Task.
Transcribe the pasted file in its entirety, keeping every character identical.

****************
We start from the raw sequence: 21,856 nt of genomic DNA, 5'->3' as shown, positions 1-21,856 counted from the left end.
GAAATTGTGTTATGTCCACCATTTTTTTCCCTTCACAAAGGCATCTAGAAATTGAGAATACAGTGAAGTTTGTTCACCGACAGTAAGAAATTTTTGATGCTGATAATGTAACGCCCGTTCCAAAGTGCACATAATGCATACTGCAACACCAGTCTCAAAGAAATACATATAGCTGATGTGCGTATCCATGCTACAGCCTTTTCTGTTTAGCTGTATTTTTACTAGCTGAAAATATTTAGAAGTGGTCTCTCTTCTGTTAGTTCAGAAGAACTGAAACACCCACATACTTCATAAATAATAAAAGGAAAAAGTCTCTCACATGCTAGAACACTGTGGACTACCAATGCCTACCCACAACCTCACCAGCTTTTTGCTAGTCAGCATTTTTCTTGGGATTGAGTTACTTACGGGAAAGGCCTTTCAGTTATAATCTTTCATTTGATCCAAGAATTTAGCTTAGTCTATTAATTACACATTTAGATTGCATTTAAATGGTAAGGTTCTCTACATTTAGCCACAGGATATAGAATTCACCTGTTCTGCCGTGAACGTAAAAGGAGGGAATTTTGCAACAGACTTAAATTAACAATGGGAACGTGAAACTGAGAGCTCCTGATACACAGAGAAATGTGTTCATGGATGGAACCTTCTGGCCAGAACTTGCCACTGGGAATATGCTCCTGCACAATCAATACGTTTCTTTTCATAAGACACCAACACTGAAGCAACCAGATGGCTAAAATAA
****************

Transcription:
We start from the raw sequence: 21,856 nt of genomic DNA, 5'->3' as shown, positions 1-21,856 counted from the left end.
GAAATTGTGTTATGTCCACCATTTTTTTCCCTTCACAAAGGCATCTAGAAATTGAGAATACAGTGAAGTTTGTTCACCGACAGTAAGAAATTTTTGATGCTGATAATGTAACGCCCGTTCCAAAGTGCACATAATGCATACTGCAACACCAGTCTCAAAGAAATACATATAGCTGATGTGCGTATCCATGCTACAGCCTTTTCTGTTTAGCTGTATTTTTACTAGCTGAAAATATTTAGAAGTGGTCTCTCTTCTGTTAGTTCAGAAGAACTGAAACACCCACATACTTCATAAATAATAAAAGGAAAAAGTCTCTCACATGCTAGAACACTGTGGACTACCAATGCCTACCCACAACCTCACCAGCTTTTTGCTAGTCAGCATTTTTCTTGGGATTGAGTTACTTACGGGAAAGGCCTTTCAGTTATAATCTTTCATTTGATCCAAGAATTTAGCTTAGTCTATTAATTACACATTTAGATTGCATTTAAATGGTAAGGTTCTCTACATTTAGCCACAGGATATAGAATTCACCTGTTCTGCCGTGAACGTAAAAGGAGGGAATTTTGCAACAGACTTAAATTAACAATGGGAACGTGAAACTGAGAGCTCCTGATACACAGAGAAATGTGTTCATGGATGGAACCTTCTGGCCAGAACTTGCCACTGGGAATATGCTCCTGCACAATCAATACGTTTCTTTTCATAAGACACCAACACTGAAGCAACCAGATGGCTAAAATAA